Fake Game 2: Seahawks vs. Broncos (Preview)

Plenty more preseason NFL to ignore this weekend as the Seahawks take on former-division-rival-turned-non-division-non-rival the Denver Broncos. For my preview this week, in lieu of actually preview anything, I’m detailing two Seahawks-Broncos RAGs (Randomly Awesome Game) from the past.

Seahawks 42 Broncos 14, December 11, 1988

The ‘Hawks run all over the ‘Cos to the tune of 230 yards and 4 touchdowns. The great Curt Warner goes for 23-126-4 (Att-Yds-TD), and the underrated John L. Williams pitches in with 20-109-0. Ground Chuck indeed.

The victory sets up a division-deciding season finale for the Seahawks against the L.A. Raiders, which Seattle wins. So the victory over Denver was a big one, but it’s not remember for it’s playoff implications; it’s remember for being the game in which Steve Largent delivered his famous hit on Marcia Gay Harden.

It’s a pretty sweet play by a legend, but I think it’s been a bit overblown over the years in Seahawks lore. For one thing, I’m not completely buying the vengeance aspect of it. The story goes, Harden took out Largent in the season opener with an illegal hit putting him on injured reserve for a few weeks, and Largent’s shot was payback. The dirty hit definitely did happen, I remember it, but there’s no evidence of Largent going on IR; he appears in the box score in Week 2 and Week 3 and Week 4… all the way to Week 14, which he missed for some reason that I’m guessing had nothing to do with a hit sustained three months earlier. Maybe Largent had revenge on Mike Harden in his head, but it seems more likely that, if anything, he was pissed about the bullshit retaliation call on Brian Blades the play prior. (By the way, I can see why the Broncos defensive back started the fight.  Blades goes unnecessarily low at his knees during the play. It’s probably the worst thing Brian Blades ever did to anybody.)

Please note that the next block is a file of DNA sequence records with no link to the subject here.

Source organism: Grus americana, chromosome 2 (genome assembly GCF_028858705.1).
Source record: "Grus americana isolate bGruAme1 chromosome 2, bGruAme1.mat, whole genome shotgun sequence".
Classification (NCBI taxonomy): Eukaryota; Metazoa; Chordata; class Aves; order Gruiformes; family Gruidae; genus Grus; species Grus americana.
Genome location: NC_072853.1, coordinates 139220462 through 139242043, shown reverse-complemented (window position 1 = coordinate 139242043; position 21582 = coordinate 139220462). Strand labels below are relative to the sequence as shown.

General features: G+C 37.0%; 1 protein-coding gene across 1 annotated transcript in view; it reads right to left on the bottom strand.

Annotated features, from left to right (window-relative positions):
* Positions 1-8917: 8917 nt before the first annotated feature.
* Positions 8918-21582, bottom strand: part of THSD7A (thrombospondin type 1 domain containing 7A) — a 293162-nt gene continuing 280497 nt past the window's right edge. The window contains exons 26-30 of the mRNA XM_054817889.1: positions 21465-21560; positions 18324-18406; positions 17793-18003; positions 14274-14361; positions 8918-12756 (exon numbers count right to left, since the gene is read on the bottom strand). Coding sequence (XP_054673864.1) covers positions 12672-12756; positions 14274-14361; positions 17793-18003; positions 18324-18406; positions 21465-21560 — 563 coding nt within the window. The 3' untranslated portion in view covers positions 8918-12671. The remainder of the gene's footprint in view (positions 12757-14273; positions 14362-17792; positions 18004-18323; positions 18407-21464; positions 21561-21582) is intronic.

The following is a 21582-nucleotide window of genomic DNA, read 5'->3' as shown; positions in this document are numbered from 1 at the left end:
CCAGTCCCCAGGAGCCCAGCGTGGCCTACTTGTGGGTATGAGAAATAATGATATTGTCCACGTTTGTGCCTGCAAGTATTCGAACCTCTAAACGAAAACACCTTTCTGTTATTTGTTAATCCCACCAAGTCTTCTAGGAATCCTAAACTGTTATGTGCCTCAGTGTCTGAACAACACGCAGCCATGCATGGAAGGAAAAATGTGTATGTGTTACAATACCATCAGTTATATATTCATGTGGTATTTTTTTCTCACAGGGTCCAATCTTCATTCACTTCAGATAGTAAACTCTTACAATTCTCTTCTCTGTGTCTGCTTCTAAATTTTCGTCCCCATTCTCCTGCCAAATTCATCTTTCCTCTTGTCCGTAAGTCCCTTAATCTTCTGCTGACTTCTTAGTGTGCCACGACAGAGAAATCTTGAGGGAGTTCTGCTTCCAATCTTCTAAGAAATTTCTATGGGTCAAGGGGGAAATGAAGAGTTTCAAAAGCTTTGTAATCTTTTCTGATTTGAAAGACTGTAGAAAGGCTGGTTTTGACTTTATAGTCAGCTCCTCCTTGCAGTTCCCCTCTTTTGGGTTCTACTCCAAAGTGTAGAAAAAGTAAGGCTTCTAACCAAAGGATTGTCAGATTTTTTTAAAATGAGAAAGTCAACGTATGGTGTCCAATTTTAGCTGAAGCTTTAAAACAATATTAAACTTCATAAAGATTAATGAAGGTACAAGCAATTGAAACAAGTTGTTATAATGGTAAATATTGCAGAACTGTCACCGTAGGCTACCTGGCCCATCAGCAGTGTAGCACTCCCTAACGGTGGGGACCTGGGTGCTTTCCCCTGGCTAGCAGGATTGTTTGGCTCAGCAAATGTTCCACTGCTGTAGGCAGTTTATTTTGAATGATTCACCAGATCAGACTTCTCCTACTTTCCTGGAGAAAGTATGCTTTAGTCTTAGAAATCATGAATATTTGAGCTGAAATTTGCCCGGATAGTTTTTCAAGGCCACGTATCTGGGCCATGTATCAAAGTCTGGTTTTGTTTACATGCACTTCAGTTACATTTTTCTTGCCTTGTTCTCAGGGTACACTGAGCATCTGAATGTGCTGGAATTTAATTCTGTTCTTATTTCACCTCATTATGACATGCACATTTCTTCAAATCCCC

For another thing, the play didn’t count because the refs threw a flag for defensive holding (not pass interference). Furthermore, even if had counted, it wasn’t a fumble. Harden clearly hits the ground before the ball is dislodged, and although I can’t tell for sure, I believe the referees are signaling him down at the end of the play.

Lastly, the hit is big, but not epically big. I’m not hating on it, just saying it’s not one of the franchise’s greatest moments or anything like that. I mean, as far as Seahawk wide receivers destroying opponents go, below is the far superior example in my not-so-humble opinion.

Seahawks 16 Broncos 13, November 30, 1992

This Monday night game featured a fast-fading 7-4 Broncos team against a 1-10 Seahawks squad. Tommy Maddox was manning the helm for Denver, in for an injured John Elway (hence the fast fade), while Kelly Stouffer was under center for the Seahawks. The Broncos, exploiting two Stouffer picks, took a 13-3 leading into the fourth quarter. Another ‘Hawks loss was inevitable… but apparently nobody told that to Stanley Morris Gelbaugh*. Subbing in for Stouffer, Gelbaugh, in his only meaningful football moment this side of the Atlantic, rallied the troops with ten unanswered points, sending the game to OT, when John Kasay ended things with a 32-yard field goal.

The victory gave the ‘Hawks their second and last win of the season. At 2-14 they tied with the New England Patriots for worst record in the league; due to a tie-breaker the Pats got the first pick in the draft.  So basically this game is the reason the Seahawks got Rick Mirer instead of Drew Bledsoe.  Perhaps “awesome” is the wrong adjective for it.

*The ’92 Seahawks trio of Kelly Stouffer, Stan Gelbaugh, and Dan McGwire might represent the worst season of quarterbacking for a team in NFL history.  They won just two games despite having a top-10 D (Tez!), averaged a putrid 4.9 yards per attempt, and threw 23 picks to just nine touchdowns.  They were so sad I couldn’t even muster a winning season with them on Madden for Sega Genesis.